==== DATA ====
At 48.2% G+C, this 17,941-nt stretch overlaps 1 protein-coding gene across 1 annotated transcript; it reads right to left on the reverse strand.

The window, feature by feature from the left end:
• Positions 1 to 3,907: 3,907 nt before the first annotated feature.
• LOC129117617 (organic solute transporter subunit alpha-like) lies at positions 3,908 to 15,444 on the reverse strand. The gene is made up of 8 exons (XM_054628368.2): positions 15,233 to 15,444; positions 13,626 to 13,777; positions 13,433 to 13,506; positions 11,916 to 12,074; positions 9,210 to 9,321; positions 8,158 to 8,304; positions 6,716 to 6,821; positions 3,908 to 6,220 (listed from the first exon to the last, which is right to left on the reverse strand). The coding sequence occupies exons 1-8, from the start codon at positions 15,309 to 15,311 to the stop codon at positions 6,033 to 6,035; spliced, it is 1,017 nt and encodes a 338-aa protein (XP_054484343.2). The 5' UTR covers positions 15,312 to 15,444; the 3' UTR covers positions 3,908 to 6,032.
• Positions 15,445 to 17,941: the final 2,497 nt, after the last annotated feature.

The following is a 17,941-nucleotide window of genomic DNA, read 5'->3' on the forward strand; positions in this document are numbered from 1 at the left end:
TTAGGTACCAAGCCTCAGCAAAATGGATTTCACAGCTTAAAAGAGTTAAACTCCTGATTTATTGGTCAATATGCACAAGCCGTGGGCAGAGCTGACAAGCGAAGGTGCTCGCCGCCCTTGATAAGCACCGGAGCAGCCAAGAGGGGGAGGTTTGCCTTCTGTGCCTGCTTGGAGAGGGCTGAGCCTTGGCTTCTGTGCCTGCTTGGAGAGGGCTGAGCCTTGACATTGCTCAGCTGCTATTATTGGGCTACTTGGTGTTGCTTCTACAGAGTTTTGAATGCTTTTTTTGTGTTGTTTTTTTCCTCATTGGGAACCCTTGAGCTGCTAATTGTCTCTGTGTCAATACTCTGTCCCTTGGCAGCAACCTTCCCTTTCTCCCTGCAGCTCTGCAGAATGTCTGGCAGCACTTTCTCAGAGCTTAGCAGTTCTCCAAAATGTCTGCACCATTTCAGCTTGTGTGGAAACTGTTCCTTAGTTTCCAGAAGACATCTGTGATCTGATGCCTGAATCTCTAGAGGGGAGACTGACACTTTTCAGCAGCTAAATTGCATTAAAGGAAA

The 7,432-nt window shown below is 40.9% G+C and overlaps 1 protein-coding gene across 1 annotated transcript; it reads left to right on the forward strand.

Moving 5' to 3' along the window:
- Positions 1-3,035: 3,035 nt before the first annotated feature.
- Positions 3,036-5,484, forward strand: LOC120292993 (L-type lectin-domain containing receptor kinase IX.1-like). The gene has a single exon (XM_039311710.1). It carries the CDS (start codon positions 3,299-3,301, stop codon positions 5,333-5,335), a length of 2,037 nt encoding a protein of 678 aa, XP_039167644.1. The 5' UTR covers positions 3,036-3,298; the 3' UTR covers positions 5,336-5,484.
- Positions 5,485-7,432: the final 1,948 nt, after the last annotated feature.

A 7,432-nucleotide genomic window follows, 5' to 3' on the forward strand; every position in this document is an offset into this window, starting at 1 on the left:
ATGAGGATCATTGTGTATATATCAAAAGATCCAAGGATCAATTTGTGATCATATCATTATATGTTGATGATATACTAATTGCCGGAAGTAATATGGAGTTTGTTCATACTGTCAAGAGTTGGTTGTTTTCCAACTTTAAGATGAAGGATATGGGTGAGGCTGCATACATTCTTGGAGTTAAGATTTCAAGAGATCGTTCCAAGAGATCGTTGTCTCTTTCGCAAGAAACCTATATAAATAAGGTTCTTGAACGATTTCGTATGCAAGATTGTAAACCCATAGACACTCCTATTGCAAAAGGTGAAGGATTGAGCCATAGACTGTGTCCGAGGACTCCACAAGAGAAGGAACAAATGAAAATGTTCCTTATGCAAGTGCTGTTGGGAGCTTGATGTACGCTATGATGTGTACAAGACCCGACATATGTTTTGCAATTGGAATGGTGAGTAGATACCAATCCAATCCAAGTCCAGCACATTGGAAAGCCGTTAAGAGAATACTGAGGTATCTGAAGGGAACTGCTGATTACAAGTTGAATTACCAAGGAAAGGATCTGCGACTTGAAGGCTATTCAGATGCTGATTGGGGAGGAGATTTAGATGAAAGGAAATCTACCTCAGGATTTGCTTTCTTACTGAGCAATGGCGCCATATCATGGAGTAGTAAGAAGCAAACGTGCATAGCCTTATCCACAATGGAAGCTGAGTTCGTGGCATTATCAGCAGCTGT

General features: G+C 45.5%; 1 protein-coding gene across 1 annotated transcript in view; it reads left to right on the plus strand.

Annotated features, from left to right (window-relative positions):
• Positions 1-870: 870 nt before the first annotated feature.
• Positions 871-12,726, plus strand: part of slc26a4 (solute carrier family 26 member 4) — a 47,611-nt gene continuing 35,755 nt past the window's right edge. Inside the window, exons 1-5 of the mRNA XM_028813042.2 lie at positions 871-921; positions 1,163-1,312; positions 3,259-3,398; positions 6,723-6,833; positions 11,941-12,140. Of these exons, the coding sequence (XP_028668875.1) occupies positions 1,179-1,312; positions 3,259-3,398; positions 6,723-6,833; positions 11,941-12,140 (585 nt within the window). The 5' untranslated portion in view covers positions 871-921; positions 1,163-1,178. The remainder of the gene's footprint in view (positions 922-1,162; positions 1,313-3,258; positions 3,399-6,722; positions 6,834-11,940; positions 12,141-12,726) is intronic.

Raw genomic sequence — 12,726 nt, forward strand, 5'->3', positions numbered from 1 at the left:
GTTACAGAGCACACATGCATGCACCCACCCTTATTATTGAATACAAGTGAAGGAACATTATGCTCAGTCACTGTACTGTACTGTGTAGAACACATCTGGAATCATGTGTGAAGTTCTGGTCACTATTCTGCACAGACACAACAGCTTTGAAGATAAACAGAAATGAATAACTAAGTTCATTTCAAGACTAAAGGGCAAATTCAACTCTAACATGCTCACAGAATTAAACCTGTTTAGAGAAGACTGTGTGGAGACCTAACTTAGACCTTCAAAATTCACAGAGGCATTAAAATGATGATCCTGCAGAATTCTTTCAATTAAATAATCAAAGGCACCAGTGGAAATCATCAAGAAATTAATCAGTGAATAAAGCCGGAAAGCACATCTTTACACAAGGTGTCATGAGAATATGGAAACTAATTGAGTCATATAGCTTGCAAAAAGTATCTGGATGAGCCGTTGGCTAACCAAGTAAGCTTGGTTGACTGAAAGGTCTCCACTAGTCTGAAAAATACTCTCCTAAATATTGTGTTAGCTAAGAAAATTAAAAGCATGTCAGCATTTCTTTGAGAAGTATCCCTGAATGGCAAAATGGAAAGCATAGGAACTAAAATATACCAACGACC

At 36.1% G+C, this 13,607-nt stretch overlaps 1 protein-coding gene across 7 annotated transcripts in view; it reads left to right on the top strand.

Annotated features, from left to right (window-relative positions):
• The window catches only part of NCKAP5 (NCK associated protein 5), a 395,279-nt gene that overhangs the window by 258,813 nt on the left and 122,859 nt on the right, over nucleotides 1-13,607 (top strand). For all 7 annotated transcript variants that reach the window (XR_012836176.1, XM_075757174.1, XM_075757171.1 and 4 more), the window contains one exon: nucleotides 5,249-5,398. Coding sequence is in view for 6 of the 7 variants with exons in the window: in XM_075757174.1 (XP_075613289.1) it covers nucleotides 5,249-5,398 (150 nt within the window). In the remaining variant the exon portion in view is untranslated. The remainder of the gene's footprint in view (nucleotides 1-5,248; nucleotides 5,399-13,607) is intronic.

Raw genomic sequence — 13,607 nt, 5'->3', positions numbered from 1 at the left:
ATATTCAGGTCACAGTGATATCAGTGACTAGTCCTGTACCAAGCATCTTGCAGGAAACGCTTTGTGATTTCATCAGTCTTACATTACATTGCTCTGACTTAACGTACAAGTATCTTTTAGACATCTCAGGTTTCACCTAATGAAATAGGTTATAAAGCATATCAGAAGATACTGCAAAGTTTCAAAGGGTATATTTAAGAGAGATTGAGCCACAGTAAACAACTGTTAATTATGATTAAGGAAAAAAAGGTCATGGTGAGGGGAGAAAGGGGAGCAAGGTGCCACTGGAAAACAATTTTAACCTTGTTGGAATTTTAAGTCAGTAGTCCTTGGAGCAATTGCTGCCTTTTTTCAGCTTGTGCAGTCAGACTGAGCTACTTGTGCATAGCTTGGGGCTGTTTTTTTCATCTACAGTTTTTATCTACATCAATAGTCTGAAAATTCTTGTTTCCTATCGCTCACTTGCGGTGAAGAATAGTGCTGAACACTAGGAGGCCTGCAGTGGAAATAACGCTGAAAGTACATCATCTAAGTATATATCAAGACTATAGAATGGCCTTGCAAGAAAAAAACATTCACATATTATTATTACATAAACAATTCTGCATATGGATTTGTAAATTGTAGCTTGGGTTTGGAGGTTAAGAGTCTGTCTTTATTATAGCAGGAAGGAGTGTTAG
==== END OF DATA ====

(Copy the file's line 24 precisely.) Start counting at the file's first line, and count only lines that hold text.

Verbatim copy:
Raw genomic sequence — 13,607 nt, 5'->3', positions numbered from 1 at the left: